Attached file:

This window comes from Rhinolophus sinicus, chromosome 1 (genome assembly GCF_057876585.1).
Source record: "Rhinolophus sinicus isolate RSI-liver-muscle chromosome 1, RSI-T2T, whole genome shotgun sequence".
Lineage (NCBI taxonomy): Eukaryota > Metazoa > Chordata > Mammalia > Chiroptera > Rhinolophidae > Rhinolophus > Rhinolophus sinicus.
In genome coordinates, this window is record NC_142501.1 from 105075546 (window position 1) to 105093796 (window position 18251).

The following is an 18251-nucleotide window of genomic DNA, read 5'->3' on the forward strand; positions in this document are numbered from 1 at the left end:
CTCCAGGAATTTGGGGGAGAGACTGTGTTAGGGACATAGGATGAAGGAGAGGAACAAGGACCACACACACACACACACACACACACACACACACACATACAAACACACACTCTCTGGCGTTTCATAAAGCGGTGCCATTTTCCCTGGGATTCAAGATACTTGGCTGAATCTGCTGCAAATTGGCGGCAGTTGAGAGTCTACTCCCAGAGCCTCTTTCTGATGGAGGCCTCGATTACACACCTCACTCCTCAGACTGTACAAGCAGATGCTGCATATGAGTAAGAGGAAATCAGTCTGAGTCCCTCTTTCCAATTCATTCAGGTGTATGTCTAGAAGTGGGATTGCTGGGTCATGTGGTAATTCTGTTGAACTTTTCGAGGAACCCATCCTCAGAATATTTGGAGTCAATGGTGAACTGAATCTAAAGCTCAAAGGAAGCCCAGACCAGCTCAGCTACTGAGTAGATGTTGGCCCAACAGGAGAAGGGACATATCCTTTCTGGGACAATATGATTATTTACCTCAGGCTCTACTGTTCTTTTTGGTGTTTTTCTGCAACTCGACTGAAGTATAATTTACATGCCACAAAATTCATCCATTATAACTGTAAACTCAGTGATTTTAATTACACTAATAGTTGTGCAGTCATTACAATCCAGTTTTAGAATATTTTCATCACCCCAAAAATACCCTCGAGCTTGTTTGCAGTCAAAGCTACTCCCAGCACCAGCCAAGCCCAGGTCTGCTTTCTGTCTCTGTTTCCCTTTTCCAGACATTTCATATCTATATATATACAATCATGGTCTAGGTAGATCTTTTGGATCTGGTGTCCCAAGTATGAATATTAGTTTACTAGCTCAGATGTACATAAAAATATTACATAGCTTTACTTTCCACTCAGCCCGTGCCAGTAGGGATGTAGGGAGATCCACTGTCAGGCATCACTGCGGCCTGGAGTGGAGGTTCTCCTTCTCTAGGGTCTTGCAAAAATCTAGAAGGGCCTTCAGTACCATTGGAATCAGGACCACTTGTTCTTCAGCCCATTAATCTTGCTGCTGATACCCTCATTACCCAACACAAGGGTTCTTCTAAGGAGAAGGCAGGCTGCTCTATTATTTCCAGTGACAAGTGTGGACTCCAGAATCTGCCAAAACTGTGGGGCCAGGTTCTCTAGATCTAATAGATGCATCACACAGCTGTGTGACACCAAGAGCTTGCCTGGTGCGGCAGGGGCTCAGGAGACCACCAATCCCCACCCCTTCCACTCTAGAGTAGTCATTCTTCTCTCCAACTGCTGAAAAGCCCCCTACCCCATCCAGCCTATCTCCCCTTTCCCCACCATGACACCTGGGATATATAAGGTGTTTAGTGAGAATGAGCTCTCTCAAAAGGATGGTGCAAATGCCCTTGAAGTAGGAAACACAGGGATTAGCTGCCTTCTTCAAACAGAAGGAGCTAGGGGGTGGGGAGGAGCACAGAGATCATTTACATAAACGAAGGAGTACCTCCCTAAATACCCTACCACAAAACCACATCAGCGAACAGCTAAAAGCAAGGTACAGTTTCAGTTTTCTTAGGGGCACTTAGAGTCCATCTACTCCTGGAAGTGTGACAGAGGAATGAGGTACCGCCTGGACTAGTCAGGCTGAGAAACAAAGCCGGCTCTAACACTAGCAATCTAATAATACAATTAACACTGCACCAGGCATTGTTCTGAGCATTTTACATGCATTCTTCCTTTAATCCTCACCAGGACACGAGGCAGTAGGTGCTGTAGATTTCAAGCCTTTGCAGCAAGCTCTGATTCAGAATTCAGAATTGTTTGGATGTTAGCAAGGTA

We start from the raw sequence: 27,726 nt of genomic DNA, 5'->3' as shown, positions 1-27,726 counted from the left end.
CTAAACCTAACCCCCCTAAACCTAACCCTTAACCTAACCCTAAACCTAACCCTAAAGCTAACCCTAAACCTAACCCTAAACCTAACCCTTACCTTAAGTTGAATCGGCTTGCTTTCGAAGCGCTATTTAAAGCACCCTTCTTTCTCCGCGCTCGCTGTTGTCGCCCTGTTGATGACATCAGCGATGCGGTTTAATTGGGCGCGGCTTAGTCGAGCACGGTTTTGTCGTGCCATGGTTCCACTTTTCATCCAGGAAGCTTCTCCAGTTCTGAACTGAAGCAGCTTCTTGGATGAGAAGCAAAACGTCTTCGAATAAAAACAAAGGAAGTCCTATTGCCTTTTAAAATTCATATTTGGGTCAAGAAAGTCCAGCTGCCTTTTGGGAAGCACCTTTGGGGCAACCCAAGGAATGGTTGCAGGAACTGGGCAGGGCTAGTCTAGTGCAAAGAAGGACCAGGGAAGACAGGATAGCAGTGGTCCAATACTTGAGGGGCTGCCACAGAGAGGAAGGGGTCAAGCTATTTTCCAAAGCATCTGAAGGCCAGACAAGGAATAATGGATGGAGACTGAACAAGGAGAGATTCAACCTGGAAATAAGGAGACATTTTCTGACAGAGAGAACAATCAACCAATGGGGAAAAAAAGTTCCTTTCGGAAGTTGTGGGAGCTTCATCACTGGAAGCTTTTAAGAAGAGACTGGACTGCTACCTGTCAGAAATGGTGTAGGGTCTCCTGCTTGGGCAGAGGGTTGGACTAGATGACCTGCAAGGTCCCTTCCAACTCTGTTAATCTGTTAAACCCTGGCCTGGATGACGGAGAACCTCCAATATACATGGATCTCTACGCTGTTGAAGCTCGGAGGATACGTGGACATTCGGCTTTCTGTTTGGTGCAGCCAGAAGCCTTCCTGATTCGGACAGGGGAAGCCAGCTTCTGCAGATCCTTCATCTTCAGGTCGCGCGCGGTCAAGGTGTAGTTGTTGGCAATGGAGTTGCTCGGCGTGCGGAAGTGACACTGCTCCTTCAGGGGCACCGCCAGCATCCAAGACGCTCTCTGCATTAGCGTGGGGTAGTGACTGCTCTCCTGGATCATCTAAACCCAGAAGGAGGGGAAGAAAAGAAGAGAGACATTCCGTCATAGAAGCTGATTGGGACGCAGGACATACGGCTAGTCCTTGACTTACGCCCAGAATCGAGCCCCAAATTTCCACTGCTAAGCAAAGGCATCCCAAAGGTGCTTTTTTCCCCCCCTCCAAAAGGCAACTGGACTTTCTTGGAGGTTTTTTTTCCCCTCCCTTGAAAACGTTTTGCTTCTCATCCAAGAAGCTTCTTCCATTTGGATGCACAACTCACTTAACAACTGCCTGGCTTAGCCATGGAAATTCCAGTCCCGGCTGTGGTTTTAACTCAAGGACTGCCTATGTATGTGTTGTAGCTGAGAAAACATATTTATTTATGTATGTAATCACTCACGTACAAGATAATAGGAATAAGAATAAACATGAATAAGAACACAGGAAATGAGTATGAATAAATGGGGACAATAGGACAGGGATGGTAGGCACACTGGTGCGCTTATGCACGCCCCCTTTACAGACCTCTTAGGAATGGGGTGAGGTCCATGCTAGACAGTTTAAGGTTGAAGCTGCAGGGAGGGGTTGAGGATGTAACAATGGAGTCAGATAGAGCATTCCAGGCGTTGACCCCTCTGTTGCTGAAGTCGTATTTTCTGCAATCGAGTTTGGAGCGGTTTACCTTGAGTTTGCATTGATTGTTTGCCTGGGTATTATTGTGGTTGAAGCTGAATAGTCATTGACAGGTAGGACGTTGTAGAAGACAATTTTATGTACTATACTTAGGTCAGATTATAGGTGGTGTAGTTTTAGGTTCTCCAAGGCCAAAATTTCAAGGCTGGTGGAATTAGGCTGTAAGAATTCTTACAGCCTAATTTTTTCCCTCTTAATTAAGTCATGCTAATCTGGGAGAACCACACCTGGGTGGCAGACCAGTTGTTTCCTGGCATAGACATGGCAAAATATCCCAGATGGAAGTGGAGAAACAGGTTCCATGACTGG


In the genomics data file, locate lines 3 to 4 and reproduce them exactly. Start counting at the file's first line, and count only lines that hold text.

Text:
Lineage (NCBI taxonomy): Eukaryota > Metazoa > Chordata > Mammalia > Chiroptera > Rhinolophidae > Rhinolophus > Rhinolophus sinicus.
In genome coordinates, this window is record NC_142501.1 from 105075546 (window position 1) to 105093796 (window position 18251).